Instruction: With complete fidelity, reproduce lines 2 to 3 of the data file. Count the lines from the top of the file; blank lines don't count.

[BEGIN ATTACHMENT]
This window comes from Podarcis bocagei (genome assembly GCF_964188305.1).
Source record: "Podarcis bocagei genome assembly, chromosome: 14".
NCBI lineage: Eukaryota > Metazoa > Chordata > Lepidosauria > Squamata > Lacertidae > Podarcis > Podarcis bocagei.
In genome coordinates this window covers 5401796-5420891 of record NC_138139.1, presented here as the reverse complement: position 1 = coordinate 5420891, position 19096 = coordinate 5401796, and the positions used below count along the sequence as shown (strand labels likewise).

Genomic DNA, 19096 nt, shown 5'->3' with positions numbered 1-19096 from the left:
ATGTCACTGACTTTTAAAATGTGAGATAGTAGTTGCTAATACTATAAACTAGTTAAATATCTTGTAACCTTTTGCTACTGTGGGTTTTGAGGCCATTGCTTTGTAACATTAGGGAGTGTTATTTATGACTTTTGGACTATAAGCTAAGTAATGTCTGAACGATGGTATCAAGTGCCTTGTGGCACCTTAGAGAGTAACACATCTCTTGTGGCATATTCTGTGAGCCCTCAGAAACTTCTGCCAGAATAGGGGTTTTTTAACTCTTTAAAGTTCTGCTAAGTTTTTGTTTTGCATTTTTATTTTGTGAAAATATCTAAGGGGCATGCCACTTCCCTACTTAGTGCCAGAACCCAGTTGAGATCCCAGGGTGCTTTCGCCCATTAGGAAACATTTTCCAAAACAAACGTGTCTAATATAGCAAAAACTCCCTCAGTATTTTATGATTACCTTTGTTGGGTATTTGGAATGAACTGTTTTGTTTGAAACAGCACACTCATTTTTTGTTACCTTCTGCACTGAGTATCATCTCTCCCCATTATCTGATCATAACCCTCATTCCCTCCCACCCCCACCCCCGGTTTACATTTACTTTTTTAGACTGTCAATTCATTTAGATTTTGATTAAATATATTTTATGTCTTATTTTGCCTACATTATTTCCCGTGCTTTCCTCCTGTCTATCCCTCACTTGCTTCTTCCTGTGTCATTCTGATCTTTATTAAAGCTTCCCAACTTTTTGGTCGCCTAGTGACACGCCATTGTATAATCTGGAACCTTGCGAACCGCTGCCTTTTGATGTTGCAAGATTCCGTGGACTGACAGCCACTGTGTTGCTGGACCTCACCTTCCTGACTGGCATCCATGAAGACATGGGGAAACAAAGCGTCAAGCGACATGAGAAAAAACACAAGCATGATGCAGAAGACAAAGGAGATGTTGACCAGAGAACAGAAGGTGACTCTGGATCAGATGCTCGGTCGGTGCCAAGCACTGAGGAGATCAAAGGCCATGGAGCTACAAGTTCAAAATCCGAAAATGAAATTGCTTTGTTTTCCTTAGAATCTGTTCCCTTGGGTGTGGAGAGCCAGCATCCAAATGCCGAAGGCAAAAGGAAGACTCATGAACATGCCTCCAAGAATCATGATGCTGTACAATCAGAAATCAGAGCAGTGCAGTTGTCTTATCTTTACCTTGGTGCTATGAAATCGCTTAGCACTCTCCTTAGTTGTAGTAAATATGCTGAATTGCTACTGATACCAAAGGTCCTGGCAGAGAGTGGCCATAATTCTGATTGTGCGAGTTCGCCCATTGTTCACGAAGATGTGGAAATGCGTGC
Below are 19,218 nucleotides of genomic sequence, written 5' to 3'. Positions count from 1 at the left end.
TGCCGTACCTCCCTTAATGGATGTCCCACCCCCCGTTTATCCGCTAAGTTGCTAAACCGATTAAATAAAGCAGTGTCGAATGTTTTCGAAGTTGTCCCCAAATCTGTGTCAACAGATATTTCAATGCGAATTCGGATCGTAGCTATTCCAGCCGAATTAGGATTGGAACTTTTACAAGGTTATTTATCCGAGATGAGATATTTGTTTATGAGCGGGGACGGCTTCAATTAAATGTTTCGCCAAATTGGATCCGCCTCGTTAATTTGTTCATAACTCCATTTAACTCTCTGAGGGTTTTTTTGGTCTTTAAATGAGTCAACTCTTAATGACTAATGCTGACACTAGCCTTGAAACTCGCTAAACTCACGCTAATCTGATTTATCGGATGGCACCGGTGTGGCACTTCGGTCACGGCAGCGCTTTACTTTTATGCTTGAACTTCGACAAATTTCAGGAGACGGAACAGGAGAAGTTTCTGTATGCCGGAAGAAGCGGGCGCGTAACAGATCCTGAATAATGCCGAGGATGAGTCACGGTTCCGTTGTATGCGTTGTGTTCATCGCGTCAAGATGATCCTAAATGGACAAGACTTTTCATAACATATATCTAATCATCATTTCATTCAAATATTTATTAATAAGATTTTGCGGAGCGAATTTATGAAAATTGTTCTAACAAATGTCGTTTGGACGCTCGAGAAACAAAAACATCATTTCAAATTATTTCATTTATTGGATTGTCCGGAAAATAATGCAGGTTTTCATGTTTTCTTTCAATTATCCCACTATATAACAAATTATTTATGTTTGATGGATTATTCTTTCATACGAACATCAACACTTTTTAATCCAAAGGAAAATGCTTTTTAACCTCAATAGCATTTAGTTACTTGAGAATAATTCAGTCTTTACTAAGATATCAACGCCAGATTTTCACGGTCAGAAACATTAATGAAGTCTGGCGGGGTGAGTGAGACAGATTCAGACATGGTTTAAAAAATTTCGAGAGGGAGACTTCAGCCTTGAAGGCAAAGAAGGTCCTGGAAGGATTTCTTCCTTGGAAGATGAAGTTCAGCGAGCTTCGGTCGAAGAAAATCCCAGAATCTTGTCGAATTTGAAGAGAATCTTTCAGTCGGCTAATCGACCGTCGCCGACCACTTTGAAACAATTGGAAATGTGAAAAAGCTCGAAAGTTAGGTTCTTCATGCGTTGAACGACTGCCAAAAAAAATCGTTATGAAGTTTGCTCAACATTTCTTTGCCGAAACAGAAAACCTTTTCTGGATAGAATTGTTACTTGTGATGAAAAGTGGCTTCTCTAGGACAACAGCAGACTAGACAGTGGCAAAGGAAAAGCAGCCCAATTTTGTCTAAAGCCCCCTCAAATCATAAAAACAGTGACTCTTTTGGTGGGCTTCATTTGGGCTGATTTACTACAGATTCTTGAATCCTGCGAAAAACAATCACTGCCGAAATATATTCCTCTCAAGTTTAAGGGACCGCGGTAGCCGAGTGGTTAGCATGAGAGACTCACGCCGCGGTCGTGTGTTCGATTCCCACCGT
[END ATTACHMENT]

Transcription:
Source record: "Podarcis bocagei genome assembly, chromosome: 14".
NCBI lineage: Eukaryota > Metazoa > Chordata > Lepidosauria > Squamata > Lacertidae > Podarcis > Podarcis bocagei.